D.C. United selected Louisville midfielder Nick DeLeon with the seventh overall pick in the 2012 MLS SuperDraft (via MLSsoccer.com)
With the seventh overall pick in the 2012 MLS SuperDraft, D.C. United selected Louisville senior Nick DeLeon. DeLeon, a versatile attacking midfielder who can also play up front, is originally from Phoenix, AZ. DeLeon has already signed a contract with MLS.
DeLeon, whose father Leroy played for the Washington Diplomats and was an international for Trinidad & Tobago, was the star player for a Louisville Cardinals team that went on a somewhat surprising run to the Elite Eight. As a professional, DeLeon figures to appear most often at left midfield, but can also play wide on the right, through the middle as a central attacking midfielder, and even as a withdrawn forward.
DeLeon's best quality as a player is his soccer IQ, which is as good as any player in the 2012 draft pool. DeLeon has an instinctive understanding of space and moves very well off the ball, which means he always seems like he has time on the ball. His skill on the ball is also very strong, both on the dribble and as a passer. As a wide man, he'll likely look to cut inside and play through balls for onrushing attackers more often than hooking in crosses like an old-school winger.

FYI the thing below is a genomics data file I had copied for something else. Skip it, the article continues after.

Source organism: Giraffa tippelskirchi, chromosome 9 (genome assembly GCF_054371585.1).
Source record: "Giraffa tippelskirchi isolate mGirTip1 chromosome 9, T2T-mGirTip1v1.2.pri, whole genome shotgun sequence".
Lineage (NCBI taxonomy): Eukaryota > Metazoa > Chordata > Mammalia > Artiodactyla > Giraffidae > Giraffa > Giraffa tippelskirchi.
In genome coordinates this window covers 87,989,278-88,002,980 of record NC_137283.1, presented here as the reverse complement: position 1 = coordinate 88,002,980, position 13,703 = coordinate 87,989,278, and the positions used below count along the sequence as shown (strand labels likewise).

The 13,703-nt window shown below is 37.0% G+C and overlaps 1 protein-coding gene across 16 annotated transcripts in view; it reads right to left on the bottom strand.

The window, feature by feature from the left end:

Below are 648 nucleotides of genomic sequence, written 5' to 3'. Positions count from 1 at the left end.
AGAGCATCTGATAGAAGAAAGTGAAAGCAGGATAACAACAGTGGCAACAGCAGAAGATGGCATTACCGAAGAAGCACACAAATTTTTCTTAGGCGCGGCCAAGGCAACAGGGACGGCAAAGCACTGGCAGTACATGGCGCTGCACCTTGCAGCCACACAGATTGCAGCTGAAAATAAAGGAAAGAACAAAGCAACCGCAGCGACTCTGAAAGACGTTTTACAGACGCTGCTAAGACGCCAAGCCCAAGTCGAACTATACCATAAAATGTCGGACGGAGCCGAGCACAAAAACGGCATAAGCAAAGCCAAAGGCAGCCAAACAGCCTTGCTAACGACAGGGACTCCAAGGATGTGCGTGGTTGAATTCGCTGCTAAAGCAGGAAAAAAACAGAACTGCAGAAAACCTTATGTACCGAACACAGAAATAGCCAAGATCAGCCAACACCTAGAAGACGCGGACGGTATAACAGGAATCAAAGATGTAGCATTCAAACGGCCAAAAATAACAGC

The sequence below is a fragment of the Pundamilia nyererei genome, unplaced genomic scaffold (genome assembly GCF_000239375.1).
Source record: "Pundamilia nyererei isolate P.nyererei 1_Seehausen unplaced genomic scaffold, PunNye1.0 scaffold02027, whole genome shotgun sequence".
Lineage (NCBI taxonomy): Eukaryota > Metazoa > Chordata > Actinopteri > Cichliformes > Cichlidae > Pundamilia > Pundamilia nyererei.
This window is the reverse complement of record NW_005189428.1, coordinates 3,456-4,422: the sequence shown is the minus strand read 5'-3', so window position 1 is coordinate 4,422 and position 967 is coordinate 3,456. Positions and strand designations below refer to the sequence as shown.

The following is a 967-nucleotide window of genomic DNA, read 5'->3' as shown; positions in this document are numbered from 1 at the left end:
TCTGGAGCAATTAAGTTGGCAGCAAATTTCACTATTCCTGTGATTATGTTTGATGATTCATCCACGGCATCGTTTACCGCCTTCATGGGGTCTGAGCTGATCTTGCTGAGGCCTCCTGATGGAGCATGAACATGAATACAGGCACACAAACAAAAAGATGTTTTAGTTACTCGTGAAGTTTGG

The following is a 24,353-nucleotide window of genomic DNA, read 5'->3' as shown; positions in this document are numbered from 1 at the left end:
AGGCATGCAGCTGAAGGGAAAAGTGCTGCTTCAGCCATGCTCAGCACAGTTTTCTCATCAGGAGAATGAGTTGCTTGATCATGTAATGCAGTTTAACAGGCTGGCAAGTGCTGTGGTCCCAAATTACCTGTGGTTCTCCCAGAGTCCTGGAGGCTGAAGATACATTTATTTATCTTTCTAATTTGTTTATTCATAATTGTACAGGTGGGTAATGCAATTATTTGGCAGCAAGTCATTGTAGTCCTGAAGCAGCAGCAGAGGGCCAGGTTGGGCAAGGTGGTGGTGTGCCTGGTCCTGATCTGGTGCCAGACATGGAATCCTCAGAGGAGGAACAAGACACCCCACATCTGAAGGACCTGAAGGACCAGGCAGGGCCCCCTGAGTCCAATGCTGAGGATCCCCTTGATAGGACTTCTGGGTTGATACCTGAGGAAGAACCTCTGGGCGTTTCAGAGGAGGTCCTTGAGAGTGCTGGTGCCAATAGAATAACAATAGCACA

My quick reaction is to ignore the angry reaction on Twitter and the Combine-based criticism from Taylor Twellman. DeLeon has good skill even amongst his first-round peers and is as smart as any player on the board. While he was not at the top of my list at the moment of truth, he was firmly second in my mind, with a large gap between him and the rest of our possible targets.
DeLeon addresses a real need for United. Chris Pontius and Andy Najar are stellar wingers, but DC has absolutely no depth behind them right now. With the possibility of both of those players being occasionally used as a forward, as well as DeLeon's ability to shift up there, means some major holes in terms of depth were filled with this pick. DeLeon will likely make regular appearances as a sub from the hour mark as early as the first game of the season.